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What to Do If You Get Shot with an Arrow

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What to Do If You Get Shot with an Arrow

Feb 12, 2014

Pretend for a second that Cupid shot people with real arrows and not just arrows of love. What should you do if you were hit? Try to pull it out? Leave it in? Push it though like in the movies? Emergency department physician Dr. Troy Madsen talks about arrow injuries, what you should not do if it happens to you and how they would remove it.

Episode Transcript

Interviewer: Okay, for a second let's pretend Cupid was real and he really shot love arrows. What should you do if you get hit? That's coming up next on The Scope.

Intro: Medical news and research from University Utah physicians and specialists you can use for a happier and healthier life. You're listening to The Scope.

Interviewer: We're with Dr. Troy Madsen, emergency medicine at the University of Utah Hospital. Have you ever seen a real arrow injury?

Dr. Troy Madsen: You know, I haven't. I was thinking about that. I've never actually seen anyone who's been shot by an arrow. It seems like one of these things that one of these days it's going to walk in the ER so I better know what to do with it.

Interviewer: Yeah.

Dr. Troy Madsen: So maybe this Valentine's Day, maybe Cupid's arrow . . .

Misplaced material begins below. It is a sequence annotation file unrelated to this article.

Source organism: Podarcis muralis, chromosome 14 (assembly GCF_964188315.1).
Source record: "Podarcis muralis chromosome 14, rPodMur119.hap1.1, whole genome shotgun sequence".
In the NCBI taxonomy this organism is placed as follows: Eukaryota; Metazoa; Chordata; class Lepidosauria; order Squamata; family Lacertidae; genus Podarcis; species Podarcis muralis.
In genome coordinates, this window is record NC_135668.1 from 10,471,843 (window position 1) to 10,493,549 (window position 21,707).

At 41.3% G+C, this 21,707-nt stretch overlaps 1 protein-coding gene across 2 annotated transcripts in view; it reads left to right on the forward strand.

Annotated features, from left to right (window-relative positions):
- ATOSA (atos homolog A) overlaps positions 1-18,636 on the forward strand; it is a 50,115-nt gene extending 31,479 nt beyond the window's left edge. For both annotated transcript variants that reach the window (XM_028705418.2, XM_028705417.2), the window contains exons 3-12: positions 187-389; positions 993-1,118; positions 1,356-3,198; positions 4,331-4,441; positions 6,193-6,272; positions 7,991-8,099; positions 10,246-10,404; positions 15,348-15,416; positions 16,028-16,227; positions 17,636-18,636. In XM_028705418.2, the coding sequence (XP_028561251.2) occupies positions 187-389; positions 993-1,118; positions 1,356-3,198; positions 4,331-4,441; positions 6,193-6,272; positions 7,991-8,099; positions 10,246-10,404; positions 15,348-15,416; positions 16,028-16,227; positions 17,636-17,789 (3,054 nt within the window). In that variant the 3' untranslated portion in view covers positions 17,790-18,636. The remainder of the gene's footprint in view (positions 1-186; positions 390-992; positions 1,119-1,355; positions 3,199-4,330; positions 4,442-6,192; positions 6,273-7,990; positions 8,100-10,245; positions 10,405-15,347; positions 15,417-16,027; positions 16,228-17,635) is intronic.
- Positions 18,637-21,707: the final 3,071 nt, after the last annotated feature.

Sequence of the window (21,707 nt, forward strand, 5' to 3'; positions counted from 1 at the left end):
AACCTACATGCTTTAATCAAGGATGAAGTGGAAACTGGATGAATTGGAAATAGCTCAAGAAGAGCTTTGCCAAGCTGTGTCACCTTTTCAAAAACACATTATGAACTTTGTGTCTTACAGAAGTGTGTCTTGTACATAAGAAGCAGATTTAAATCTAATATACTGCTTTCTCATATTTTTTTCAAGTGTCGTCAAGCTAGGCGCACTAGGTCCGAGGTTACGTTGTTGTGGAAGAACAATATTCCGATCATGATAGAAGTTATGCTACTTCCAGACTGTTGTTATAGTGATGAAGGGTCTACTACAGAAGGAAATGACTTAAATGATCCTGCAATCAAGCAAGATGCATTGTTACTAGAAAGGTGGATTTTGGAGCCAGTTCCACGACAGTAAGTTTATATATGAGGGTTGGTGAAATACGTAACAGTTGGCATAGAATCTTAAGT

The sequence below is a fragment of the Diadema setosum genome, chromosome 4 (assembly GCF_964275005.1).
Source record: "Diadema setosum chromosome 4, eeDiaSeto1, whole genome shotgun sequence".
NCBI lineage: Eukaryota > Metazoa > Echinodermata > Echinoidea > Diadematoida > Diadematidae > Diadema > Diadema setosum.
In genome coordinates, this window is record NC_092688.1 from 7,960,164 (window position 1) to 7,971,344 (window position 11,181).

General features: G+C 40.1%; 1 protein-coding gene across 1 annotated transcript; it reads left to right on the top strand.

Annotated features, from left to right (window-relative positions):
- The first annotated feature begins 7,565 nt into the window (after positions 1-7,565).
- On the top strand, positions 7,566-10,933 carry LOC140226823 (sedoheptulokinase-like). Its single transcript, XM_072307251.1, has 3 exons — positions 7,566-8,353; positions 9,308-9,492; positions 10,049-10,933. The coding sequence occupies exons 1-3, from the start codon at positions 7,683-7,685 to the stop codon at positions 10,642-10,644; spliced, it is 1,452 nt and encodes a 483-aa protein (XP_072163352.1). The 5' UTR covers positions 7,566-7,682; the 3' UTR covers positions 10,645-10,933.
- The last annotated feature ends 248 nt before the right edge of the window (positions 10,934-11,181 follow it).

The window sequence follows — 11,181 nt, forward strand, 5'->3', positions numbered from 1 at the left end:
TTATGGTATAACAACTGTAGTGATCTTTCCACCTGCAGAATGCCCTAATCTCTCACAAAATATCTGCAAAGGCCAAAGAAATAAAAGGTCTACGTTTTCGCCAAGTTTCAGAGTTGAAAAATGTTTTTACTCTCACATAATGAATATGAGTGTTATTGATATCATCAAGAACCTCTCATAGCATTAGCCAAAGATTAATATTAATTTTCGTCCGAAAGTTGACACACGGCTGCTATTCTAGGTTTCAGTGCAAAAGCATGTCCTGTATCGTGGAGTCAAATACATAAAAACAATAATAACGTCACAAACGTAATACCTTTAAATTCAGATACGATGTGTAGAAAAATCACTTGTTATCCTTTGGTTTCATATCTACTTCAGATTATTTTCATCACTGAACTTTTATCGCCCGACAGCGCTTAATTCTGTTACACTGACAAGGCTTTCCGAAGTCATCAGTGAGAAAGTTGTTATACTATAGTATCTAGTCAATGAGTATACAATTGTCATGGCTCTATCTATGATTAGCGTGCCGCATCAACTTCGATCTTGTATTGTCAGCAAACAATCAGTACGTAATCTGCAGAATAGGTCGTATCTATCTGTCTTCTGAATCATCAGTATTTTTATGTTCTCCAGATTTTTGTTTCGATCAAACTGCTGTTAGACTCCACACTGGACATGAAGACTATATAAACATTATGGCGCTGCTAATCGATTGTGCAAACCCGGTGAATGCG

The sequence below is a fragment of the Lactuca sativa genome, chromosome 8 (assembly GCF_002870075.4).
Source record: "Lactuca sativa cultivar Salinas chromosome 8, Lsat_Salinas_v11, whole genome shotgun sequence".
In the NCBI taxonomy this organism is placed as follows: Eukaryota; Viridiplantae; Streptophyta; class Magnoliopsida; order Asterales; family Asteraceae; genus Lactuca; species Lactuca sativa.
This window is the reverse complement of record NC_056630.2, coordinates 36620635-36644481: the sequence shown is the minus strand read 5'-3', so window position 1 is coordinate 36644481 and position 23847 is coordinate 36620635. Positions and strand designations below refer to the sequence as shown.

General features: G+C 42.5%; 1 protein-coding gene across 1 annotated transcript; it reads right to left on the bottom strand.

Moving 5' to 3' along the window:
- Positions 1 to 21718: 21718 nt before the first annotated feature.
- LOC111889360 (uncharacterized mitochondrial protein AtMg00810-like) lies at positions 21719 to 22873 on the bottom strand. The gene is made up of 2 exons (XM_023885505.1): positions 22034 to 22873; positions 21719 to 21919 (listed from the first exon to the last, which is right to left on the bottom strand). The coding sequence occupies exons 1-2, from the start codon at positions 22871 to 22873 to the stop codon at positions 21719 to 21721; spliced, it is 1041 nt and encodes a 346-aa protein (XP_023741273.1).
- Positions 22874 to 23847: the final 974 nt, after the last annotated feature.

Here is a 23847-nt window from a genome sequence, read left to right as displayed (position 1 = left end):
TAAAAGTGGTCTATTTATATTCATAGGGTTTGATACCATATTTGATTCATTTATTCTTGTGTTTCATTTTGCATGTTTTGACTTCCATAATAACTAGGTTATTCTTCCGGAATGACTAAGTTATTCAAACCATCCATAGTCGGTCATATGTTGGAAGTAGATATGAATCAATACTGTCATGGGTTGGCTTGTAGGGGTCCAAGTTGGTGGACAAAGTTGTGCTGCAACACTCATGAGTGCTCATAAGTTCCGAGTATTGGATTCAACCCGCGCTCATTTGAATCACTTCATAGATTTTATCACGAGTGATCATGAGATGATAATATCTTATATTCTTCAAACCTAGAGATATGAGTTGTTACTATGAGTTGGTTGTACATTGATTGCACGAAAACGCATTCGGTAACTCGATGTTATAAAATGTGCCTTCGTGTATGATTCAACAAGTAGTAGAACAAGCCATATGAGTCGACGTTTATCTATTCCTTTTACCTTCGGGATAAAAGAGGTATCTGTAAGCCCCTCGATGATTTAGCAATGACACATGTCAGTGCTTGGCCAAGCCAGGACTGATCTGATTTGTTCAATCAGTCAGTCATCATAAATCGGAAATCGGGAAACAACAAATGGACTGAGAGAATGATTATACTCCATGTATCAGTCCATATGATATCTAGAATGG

Interviewer: Is going to hit, [inaudible 00:00:36].

Dr. Troy Madsen: Who knows? Yeah, exactly.

Interviewer: So that's interesting to me. Before we get to the arrow thing, you don't ever know what you're going to see in the ER.

Dr. Troy Madsen: No.

Interviewer: So how would you even deal with something you've never seen like that before, like an arrow?

Dr. Troy Madsen: You know, and it's one of those things where you just kind of have to go through your mind and start with the ABCs and that's what it always comes back to. That's kind of the beauty of my job. You keep it simple.

Interviewer: Yeah.

Dr. Troy Madsen: And that works for me.

Interviewer: Okay.

Dr. Troy Madsen: So I always think ABCs. I make sure they're breathing okay. If they were to have something in their neck, I'm making sure their airway's okay. There's not so much swelling it's going to cut off their airway. Make sure they're breathing and then make sure their heart's pumping. And then make sure they're not losing a lot of blood from some sort of injury.

Interviewer: Okay.

Dr. Troy Madsen: If at any point they're not doing that, then I address it.

Interviewer: All right.

Dr. Troy Madsen: So that's kind of where I start.

Interviewer: So if you start there and everything's okay, how do you go about removing that arrow then? Is this something you want to do at home?

Dr. Troy Madsen: It's not.

Interviewer: I wouldn't think so because those things are nasty.

Dr. Troy Madsen: Yeah, they are. So the best kind of analogy for an arrow is a fish hook. I do see a lot of fish hook injuries and the problem with the fish hook is once it gets beyond those barbs--so you've got your arrow, you've got the arrowhead, you've got the barbs on the end of it--once it gets beyond those if you try and pull it just straight back, it's going to cause more damage than when it went in.

Interviewer: Yeah.

Dr. Troy Madsen: So we have to kind of take a systematic approach. Now the one thing I have seen that's like, you know, like getting shot by an arrow is knife wounds. We'll see knife wounds in the chest, sometimes in the neck, in the abdomen. And the one thing we tell patients and the one thing we always remind ourselves is not to pull it out.